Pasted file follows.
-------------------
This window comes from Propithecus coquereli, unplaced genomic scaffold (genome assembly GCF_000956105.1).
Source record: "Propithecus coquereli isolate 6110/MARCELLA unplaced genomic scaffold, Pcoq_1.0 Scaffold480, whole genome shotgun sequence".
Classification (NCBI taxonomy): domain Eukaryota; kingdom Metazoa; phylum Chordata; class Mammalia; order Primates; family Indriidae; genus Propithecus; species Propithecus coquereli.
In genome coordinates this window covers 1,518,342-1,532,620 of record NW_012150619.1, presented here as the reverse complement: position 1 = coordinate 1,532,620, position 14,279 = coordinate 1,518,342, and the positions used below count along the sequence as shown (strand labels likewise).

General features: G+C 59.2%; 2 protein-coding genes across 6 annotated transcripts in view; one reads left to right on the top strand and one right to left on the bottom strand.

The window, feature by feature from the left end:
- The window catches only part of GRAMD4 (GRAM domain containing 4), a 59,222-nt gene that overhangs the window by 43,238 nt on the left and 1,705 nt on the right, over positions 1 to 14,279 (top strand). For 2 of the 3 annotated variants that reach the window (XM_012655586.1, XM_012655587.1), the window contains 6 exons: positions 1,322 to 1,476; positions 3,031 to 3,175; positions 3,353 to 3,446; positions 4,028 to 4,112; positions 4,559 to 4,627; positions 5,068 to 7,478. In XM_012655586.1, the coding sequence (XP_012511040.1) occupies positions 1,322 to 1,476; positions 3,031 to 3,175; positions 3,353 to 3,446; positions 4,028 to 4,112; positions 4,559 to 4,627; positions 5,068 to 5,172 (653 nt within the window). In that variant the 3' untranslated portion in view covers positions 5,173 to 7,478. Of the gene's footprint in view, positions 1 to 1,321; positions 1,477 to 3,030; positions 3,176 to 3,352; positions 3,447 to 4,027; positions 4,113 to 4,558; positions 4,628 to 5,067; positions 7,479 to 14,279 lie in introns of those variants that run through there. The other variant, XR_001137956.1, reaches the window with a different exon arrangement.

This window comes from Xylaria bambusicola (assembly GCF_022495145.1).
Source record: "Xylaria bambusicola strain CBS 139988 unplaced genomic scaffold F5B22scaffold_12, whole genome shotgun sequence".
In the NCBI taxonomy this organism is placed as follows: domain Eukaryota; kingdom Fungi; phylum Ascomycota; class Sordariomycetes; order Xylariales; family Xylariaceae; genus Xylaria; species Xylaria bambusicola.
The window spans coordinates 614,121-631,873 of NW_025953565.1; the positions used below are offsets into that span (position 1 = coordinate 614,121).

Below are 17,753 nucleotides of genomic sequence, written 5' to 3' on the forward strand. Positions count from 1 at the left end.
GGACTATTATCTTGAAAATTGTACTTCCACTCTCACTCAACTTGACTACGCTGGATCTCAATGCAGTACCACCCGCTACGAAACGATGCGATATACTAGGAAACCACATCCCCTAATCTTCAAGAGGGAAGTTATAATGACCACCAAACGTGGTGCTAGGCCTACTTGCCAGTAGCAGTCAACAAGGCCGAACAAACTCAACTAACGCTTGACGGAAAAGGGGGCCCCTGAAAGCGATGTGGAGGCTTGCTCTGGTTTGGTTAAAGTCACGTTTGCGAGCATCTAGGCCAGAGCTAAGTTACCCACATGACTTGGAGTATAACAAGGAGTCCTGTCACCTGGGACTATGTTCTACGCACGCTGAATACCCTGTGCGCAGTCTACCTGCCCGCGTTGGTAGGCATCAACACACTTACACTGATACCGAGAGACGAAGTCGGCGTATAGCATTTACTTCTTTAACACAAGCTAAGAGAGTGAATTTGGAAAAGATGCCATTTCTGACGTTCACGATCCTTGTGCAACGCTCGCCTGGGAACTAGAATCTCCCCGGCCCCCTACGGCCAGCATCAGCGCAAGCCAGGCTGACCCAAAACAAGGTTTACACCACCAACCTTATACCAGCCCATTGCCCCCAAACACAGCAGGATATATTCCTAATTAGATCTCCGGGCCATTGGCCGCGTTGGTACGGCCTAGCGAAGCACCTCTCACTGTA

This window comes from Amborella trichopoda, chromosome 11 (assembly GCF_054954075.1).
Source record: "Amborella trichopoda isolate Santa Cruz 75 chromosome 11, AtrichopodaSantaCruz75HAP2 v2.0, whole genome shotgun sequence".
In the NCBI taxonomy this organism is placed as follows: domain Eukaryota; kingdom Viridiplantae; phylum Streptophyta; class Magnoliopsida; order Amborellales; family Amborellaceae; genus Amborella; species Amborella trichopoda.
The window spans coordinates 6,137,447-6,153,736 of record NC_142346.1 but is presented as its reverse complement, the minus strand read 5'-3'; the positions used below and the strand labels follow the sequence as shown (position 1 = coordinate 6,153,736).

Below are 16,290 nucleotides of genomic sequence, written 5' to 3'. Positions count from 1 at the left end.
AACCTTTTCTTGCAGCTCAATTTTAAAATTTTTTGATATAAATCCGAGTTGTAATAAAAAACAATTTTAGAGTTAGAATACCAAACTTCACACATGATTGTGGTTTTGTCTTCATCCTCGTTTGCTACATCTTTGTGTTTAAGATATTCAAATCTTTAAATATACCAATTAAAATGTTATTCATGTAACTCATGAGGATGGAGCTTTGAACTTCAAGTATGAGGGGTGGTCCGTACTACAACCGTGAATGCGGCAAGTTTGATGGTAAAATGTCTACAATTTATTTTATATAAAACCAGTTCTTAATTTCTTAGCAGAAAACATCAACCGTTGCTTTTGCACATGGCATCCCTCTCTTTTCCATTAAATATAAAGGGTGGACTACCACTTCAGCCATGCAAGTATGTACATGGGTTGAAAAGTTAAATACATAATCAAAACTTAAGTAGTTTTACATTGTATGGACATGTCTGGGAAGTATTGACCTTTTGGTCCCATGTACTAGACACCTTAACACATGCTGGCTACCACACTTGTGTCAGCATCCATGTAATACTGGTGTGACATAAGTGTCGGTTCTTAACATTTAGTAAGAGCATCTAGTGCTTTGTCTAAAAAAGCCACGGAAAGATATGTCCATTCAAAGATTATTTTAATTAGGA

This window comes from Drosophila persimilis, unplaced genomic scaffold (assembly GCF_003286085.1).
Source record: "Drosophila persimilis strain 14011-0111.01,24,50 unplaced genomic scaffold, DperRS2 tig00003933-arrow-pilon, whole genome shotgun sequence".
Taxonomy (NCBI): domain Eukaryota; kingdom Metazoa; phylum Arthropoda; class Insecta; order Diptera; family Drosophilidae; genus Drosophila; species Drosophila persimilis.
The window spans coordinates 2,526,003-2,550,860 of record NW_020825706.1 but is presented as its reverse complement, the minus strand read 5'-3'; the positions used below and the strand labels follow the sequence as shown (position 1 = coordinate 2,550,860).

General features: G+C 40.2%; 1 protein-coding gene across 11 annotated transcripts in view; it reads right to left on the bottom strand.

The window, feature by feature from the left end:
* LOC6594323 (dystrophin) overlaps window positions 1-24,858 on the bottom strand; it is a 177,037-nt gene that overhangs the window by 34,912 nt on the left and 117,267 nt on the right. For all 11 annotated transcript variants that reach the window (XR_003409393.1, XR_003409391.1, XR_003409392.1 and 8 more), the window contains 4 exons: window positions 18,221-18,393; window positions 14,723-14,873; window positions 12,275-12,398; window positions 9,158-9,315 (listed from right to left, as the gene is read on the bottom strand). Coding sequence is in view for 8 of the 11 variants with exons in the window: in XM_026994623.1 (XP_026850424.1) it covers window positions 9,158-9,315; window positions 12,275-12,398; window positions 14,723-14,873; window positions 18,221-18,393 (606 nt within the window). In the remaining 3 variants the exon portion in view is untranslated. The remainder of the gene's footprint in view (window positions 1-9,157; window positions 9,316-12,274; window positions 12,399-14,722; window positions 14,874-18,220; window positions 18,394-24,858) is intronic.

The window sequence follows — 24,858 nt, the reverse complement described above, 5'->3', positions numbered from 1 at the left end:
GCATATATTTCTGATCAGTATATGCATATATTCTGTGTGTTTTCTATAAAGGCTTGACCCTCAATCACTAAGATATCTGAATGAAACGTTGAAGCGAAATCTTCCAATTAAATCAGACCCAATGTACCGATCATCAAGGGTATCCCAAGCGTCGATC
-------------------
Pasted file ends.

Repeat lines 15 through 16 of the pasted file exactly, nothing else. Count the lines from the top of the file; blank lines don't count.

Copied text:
Source record: "Amborella trichopoda isolate Santa Cruz 75 chromosome 11, AtrichopodaSantaCruz75HAP2 v2.0, whole genome shotgun sequence".
In the NCBI taxonomy this organism is placed as follows: domain Eukaryota; kingdom Viridiplantae; phylum Streptophyta; class Magnoliopsida; order Amborellales; family Amborellaceae; genus Amborella; species Amborella trichopoda.